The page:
This morning we went to a bris at our shul (mazal tov, mazal tov, especially because my daughter ate chicken and rice and we were, oh, so proud!). Afterwards, we eventually got our vacationing acts together and went to Yerushalaim.
Many companies in Israel do what my company did this year, which is to give vouchers for a variety of stores in lieu of a cash bonus at Rosh Hashana time. This way neither the company nor the recipient pay taxes on it, I think, so the company is able to give us more money, or something like that. Anyway, while we COULD have spent them at the grocery store, it was more fun to use this 'fake' money on stuff we wouldn't have bought anyway.
So we didn't use it all (yet), but we went to Ace in J-town (bigger than ours in Beit Shemesh) and bought all manner of fun things, including a slide for the backyard for the girl (all of 100 shekel - we would've bought it anyway, probably), a juice pitcher, a seat cover for the Toyota backseat (not that my daughter would ever leave crumbs or leaky bawkles behind, heaven forfend), a cheapy car duster, some batteries - you know, important stuff. I'm most excited about the slide - we got one that she can already climb the ladder herself, so we look forward to many hours of uninterrupted shabbos naps as she amuses herself in the backyard.
Right. As Jareth said, "Well, laugh?"
The girl was BUGGING out in the store, so much so that I had to forcibly hold her and do rhythmic noises to calm her. Vacation is hard for her. When it's yuntiv / shabbos and we have guests here, they are amusement and parents are comfort. When it's just us alone, we're everything to her - and thus she's secure enough to test every single limit she's ever heard of (from gravity to "we don't touch things in stores!").
We opted not to go to another store.
So into the car, and we drove off to the tayelet (promenade) in Talpiot, where I haven't been in 10 years or so. It was hopping with holiday makers, but still had plenty of room for a cooped up Tochter to run around, saying "No birds!" and "No cats!" to the local fauna (and then for us to hold her when she wasn't convinced her techniques were working).
Since Sarah Rochel and I were in our matching mother-daughter clothes, and it was gorgeous, we took a lot of pictures. A lot a lot. Very few were any good, alas, due to the child's own activity level, the aforementioned fauna, and of course, the mysterious overweight lady who snuck into so many of the frames (she seems to follow us around sometimes - very annoying). So the below is the best of the bunch, alas, certainly until I brush off my Photoshop techniques.
Discussion question: Why are multiple chins cute on a baby and not on an adult? Provide examples (but, not to me).
Then we sat in traffic for the better part of an hour, thus botching our plans to go visit the Savta Raba. We then went to Har Nof to help a friend make labels for her daughter's wedding, (she called and told me, "If you come over, I'll babysit SR and feed all three of you," and we said - Okay!), then visited Mama Nechy and Reuven, and then transported a pooped-out (literally), sleeping baby home. I brought her upstairs and got her out of her shoes and dress, into a backwards inside-out onesie, and into her crib, all without her waking. Yummy!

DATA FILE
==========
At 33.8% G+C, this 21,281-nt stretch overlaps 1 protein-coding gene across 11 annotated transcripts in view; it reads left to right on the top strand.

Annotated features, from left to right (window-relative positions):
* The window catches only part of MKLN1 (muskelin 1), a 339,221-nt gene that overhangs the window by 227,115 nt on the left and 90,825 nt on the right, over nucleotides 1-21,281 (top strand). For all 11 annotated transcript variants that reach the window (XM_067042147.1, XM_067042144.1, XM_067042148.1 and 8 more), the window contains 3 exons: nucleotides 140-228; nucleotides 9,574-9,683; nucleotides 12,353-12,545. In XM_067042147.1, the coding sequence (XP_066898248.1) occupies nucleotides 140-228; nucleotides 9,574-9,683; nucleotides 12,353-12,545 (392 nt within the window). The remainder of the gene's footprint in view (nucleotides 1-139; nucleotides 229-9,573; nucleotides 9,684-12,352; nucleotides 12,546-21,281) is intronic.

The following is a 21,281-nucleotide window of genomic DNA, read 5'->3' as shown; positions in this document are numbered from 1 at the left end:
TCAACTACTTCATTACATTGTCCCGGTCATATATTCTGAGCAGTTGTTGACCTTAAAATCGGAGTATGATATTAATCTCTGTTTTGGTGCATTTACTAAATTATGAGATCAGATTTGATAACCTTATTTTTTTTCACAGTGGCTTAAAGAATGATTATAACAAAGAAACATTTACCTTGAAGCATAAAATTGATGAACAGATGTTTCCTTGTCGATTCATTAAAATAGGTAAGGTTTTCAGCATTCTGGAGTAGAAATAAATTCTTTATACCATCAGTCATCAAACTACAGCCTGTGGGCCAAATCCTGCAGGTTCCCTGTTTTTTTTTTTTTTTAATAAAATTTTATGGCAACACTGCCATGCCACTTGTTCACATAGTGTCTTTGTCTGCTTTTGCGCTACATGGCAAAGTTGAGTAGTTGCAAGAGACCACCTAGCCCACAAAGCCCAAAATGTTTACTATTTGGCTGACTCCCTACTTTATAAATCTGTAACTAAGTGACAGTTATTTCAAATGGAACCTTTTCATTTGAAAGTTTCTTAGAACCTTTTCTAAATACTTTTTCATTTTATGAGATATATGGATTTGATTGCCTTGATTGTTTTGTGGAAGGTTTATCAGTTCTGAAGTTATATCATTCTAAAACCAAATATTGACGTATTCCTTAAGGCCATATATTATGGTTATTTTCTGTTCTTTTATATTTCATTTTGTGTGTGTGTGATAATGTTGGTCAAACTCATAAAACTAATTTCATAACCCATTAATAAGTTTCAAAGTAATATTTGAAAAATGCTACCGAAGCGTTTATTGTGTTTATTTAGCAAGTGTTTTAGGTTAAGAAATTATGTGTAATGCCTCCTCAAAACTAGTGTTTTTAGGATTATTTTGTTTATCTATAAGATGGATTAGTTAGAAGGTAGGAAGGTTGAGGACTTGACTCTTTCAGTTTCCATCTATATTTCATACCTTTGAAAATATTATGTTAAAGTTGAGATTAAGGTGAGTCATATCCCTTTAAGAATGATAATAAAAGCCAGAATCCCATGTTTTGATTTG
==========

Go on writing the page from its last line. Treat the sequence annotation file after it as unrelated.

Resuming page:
And lastly before the pictures, our Shalom Bayis Lesson for the week: If after your husband falls asleep in the sukka, and you lock the door for him and put the keys under his pillow where they always go (using another set to let yourself in, of course), you may think it's better to let him sleep and assume he'll know the keys are in place. However, it may be prudent to wake him up to let him know what you've done after all, lest he awaken in the night and start hitting the bars outside your window with a stick because he thinks he's been locked out of the house (and you, foolish child, don't have the phone near you so you miss all his calls), to say nothing of said noise awakening your sleeping child. Remember - communication is key! Pun intended!
He locked the door himself this evening, and shalom bayis reigns ever still.
In the store testing slides. We did not buy this one, the 300 NIS one, since she couldn't climb it AND it seemed like it was made out of old plastic garbage cans.
This is we, watching a large crow swoop down and inhale my daughter's dropped partially chewed lump of cheese. Delish!
She was WAY too busy to take a picture WITH the two of us. So we took this with one eye on her to make sure she didn't roll off the mountain (not a chance - she was busy bossing the cats).
Sarah Rochel, hey, this is a nice picture opp! Stay still so Mommy or Abba can get there too... rats. She's gone.
Here's part of the view. It's not remotely the lovliest part (for example, Har Habayis wins hands down, even with that pesky gold dome in the middle), but I enjoyed how you could see the security fence way back there. Can't they like paint it or something?
Birt! Birt! Sky-i!
We musta taken some 30 pictures trying to capture my daughter's inner Laura Ingalls in this dress, frolicking in the grass. Would you believe this is the best one? Here is where digital cameras aren't better (unless you have the REALLY expensive ones - sponsors, anyone?), because they want to wait and focus on the subject as opposed to just CLICKING - and by the time you focus, she's gone!